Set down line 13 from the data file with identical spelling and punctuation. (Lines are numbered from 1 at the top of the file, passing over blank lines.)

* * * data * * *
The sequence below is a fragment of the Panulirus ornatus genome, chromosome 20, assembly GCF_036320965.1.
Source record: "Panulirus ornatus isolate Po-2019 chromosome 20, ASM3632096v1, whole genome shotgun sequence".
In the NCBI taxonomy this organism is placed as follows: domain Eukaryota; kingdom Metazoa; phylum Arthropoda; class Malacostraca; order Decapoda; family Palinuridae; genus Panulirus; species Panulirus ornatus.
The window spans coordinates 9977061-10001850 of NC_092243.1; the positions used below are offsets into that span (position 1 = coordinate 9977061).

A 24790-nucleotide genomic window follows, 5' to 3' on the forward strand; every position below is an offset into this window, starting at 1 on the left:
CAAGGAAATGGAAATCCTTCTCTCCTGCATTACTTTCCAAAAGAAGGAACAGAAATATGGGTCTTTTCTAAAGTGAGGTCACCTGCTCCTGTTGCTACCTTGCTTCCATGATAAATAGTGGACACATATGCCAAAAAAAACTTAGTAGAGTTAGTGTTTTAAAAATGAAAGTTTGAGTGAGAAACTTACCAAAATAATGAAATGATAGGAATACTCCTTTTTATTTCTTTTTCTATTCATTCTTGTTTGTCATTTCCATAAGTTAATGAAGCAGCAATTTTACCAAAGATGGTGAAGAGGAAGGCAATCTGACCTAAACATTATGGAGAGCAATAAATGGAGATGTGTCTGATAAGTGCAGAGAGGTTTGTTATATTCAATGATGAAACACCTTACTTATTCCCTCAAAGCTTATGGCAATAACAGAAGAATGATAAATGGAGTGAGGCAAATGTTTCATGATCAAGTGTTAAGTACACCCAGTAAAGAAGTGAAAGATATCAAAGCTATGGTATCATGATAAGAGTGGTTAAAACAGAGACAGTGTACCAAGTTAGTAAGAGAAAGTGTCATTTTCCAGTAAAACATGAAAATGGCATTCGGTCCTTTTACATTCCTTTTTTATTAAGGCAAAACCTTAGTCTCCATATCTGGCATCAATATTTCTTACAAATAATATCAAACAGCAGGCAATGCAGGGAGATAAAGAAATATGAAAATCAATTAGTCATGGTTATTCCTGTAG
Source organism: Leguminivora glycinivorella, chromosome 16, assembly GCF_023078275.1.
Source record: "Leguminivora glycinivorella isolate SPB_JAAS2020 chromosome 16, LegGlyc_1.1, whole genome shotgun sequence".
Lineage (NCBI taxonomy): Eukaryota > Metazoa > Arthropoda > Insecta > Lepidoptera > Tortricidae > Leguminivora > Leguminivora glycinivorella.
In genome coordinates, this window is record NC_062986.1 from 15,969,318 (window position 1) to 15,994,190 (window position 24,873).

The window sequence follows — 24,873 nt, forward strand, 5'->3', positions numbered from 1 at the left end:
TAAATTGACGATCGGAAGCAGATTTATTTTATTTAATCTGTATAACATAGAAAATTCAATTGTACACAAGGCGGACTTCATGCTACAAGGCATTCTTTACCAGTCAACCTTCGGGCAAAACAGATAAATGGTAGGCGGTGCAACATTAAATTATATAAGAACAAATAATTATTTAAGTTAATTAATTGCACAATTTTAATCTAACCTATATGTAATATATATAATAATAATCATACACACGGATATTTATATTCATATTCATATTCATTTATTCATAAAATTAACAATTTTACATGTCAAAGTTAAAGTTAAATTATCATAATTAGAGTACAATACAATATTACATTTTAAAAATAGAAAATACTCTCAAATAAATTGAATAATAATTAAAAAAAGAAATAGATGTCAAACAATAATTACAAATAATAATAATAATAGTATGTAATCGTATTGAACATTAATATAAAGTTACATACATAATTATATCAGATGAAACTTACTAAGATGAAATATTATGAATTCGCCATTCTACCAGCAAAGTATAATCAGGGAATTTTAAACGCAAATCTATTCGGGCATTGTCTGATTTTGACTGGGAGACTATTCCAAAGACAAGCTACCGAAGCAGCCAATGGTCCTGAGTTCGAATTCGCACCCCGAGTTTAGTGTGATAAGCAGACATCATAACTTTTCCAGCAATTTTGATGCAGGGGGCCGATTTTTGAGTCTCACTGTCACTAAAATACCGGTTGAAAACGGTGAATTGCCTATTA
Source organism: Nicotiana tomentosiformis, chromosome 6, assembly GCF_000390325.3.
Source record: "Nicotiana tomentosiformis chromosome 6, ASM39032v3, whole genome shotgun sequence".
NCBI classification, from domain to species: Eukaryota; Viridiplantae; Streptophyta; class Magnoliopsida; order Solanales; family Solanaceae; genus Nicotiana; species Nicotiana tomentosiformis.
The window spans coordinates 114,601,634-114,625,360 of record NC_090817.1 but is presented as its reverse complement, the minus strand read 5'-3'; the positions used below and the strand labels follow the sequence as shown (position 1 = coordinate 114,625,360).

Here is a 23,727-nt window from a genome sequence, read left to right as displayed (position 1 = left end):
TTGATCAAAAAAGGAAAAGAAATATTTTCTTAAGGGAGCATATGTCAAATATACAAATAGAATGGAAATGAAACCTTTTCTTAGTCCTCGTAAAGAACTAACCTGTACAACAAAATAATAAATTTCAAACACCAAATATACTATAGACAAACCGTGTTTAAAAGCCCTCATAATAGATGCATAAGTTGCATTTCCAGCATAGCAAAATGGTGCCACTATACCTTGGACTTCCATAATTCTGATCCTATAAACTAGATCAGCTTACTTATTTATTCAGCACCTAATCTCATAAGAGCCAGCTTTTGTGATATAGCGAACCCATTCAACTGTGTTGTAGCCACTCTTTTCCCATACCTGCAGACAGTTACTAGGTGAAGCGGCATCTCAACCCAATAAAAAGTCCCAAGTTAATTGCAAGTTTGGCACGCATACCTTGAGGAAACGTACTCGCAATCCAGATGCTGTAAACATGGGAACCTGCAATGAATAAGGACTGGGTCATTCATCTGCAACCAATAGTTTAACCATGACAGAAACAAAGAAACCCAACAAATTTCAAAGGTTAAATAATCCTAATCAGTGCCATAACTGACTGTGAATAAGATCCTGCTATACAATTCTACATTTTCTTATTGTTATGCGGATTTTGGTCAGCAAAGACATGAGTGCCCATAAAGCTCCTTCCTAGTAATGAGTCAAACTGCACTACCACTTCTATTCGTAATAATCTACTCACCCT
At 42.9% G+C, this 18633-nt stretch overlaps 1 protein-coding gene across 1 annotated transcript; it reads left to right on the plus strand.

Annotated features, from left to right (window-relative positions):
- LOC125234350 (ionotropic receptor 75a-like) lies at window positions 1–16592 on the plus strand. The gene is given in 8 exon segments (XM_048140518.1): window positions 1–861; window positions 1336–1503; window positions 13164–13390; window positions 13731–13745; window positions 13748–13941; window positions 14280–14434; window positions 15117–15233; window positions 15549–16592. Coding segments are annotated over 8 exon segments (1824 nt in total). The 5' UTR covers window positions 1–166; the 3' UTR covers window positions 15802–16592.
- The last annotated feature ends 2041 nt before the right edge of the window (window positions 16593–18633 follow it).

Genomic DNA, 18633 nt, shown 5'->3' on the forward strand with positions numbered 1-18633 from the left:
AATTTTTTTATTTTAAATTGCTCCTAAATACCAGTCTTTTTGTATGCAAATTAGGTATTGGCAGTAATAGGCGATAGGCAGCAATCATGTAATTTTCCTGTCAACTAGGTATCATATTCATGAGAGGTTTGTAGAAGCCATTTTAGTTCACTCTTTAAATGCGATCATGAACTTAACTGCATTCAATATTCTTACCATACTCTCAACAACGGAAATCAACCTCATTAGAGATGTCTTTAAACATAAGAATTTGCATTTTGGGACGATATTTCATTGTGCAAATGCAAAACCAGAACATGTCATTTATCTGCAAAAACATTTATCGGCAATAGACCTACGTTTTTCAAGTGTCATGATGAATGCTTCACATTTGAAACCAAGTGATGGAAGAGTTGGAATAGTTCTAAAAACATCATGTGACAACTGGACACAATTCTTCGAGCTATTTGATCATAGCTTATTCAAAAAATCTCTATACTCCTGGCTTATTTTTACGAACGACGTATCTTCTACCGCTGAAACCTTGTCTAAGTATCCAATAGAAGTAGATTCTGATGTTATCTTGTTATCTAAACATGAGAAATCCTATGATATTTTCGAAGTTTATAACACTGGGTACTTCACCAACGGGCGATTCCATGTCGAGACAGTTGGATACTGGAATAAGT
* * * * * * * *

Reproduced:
Source organism: Nicotiana tomentosiformis, chromosome 6, assembly GCF_000390325.3.